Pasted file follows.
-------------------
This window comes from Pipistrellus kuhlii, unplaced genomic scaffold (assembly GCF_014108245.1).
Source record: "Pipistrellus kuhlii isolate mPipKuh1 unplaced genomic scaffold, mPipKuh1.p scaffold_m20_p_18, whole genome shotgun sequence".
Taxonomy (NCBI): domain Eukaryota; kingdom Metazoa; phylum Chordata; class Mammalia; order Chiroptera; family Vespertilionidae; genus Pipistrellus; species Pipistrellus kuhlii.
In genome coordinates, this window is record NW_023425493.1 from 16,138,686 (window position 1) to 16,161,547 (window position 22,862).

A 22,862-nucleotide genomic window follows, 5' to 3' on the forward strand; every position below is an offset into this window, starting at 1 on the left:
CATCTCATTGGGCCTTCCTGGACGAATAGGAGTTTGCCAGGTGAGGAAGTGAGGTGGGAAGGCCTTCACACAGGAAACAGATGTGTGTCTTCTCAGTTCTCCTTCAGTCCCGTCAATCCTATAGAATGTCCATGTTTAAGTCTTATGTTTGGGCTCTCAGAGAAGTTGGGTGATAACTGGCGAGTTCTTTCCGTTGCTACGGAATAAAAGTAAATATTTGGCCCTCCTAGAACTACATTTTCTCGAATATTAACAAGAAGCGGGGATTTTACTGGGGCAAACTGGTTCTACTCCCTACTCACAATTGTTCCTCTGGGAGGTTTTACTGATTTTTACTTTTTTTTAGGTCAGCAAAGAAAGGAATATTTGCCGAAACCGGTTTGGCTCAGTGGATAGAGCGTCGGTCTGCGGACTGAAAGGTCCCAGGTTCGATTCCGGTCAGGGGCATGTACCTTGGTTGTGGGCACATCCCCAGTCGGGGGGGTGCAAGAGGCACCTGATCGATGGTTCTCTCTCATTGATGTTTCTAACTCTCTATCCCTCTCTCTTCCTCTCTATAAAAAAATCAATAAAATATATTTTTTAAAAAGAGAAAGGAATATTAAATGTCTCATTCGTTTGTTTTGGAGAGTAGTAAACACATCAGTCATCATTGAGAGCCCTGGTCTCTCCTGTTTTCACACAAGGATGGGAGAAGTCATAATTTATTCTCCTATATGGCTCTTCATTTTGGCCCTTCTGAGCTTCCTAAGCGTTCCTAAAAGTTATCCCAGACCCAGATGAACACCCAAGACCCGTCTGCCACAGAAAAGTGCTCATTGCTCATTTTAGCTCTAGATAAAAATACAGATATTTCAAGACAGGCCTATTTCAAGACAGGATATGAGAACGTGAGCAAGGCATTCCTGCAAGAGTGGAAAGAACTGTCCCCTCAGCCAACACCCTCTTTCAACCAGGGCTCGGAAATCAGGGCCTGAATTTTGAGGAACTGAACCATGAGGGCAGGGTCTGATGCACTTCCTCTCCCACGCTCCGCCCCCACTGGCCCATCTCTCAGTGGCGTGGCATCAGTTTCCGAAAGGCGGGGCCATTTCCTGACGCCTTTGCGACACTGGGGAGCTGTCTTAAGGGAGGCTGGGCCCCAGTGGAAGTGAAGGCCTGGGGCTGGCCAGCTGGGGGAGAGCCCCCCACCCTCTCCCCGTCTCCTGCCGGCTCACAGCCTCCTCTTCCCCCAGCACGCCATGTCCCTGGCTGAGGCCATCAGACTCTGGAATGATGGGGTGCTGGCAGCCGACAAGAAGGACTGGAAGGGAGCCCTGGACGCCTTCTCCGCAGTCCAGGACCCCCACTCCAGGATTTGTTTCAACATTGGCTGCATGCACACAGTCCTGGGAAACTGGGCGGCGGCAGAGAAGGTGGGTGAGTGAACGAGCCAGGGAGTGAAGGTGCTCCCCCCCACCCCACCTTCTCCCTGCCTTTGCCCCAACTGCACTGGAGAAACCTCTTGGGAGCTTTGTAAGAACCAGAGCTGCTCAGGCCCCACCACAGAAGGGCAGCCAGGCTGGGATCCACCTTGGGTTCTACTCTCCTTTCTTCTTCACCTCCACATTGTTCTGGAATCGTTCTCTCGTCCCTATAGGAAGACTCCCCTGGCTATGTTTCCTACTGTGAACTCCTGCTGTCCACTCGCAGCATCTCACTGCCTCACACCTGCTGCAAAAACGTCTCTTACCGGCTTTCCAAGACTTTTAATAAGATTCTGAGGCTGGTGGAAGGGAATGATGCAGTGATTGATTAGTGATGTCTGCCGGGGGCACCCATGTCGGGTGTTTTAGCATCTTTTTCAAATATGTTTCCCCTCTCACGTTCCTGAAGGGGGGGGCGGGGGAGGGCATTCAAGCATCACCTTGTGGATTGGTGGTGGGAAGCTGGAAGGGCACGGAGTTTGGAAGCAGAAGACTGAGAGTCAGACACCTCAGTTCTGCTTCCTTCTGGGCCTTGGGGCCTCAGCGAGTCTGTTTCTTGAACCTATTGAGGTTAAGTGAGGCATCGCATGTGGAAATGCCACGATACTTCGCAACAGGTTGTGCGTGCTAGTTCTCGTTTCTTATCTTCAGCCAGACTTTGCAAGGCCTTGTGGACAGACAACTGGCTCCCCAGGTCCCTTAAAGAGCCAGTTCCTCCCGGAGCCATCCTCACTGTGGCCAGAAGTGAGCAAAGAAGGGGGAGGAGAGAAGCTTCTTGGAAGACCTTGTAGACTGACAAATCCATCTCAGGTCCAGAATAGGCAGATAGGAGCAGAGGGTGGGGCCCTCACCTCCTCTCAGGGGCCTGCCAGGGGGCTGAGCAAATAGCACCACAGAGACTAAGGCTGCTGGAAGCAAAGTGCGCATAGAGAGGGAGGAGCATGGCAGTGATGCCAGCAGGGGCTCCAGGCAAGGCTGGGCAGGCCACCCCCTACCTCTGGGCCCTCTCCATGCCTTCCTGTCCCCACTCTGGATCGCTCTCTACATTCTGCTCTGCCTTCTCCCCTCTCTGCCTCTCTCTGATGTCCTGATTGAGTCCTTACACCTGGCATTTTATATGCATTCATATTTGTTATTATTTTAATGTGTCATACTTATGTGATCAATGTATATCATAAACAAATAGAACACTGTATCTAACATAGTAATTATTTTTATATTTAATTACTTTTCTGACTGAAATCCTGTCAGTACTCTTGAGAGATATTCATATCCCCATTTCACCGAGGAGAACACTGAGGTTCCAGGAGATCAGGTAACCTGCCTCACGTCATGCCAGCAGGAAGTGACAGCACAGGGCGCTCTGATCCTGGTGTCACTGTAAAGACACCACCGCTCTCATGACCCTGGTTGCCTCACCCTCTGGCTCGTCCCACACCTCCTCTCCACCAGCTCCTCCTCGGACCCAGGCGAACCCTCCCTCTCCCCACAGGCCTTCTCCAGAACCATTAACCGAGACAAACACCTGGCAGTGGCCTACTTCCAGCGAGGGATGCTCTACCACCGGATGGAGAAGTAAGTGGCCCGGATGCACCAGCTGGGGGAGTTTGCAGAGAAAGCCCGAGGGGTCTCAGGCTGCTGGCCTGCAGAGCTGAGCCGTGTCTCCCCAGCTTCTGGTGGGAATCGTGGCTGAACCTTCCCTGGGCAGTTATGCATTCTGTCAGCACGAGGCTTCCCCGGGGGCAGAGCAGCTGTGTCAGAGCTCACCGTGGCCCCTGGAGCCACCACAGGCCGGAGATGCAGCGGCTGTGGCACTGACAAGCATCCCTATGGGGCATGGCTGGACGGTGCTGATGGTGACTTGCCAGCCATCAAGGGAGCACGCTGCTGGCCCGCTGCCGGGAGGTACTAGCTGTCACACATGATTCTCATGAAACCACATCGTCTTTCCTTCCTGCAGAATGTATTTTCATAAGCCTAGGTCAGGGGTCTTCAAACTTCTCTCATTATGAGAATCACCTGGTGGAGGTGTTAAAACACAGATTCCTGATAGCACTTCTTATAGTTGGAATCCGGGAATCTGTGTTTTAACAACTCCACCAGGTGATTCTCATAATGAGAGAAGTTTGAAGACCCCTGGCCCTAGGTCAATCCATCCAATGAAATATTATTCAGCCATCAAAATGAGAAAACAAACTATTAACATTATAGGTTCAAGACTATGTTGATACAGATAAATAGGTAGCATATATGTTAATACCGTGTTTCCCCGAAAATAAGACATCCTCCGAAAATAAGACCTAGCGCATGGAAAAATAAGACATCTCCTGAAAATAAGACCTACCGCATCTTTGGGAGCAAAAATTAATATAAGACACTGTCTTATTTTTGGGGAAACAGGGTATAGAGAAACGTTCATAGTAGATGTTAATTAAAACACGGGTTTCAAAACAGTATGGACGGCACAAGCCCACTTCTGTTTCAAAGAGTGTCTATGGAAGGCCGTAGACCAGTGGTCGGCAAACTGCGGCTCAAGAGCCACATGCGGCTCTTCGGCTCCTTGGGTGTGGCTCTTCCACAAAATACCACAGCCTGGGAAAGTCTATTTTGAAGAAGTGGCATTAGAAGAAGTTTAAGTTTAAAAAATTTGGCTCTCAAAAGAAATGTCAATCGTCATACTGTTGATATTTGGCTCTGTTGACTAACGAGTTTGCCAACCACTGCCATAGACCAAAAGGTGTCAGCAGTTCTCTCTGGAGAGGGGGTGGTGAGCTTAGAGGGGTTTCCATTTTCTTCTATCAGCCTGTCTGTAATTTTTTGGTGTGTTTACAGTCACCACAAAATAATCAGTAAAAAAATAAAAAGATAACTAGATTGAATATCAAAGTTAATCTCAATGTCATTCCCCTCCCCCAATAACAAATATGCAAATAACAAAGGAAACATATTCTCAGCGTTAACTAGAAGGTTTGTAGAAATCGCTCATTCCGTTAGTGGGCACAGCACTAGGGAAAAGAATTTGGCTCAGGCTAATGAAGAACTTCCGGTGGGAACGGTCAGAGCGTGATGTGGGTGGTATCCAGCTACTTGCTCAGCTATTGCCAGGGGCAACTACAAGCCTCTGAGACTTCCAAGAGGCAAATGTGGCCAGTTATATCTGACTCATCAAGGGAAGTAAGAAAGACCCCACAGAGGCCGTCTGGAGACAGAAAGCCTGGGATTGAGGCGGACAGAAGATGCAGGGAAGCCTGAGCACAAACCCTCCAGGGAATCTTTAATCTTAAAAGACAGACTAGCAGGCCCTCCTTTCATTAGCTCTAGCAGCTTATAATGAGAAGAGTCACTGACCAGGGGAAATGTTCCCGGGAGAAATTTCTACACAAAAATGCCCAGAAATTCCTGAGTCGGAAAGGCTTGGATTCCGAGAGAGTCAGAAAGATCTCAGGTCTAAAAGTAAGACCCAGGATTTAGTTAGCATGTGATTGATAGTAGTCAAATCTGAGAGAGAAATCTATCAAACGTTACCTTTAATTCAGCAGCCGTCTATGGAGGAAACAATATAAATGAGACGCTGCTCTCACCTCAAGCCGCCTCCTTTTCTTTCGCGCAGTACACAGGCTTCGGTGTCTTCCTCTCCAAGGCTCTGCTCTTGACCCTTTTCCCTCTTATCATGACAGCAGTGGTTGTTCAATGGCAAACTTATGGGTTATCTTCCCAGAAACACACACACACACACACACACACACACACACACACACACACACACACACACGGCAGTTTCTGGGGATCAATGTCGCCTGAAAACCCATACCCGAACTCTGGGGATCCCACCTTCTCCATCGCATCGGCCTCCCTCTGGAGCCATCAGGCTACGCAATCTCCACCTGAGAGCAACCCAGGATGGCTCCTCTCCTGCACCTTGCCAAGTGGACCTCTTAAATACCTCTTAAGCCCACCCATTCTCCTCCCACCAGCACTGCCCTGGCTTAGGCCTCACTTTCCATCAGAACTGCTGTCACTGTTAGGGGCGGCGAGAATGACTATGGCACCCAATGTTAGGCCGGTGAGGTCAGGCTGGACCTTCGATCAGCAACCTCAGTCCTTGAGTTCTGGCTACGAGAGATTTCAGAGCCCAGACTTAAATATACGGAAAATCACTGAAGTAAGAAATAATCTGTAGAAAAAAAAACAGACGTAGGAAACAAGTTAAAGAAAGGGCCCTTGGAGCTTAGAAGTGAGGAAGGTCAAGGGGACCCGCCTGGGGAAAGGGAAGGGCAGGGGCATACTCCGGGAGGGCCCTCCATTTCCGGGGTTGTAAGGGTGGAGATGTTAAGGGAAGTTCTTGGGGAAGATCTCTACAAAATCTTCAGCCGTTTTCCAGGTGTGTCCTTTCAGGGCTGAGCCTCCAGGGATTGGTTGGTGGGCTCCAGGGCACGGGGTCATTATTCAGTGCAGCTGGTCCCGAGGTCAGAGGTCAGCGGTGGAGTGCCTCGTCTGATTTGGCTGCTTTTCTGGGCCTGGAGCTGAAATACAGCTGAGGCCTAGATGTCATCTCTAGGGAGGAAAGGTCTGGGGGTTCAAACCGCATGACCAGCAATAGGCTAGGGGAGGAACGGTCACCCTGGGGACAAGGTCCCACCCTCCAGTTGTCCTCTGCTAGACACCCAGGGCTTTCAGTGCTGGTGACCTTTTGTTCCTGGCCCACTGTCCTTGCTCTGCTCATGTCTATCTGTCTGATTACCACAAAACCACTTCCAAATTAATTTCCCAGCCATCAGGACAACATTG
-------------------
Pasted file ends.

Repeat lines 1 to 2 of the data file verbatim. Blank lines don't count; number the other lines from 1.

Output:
This window comes from Pipistrellus kuhlii, unplaced genomic scaffold (assembly GCF_014108245.1).
Source record: "Pipistrellus kuhlii isolate mPipKuh1 unplaced genomic scaffold, mPipKuh1.p scaffold_m20_p_18, whole genome shotgun sequence".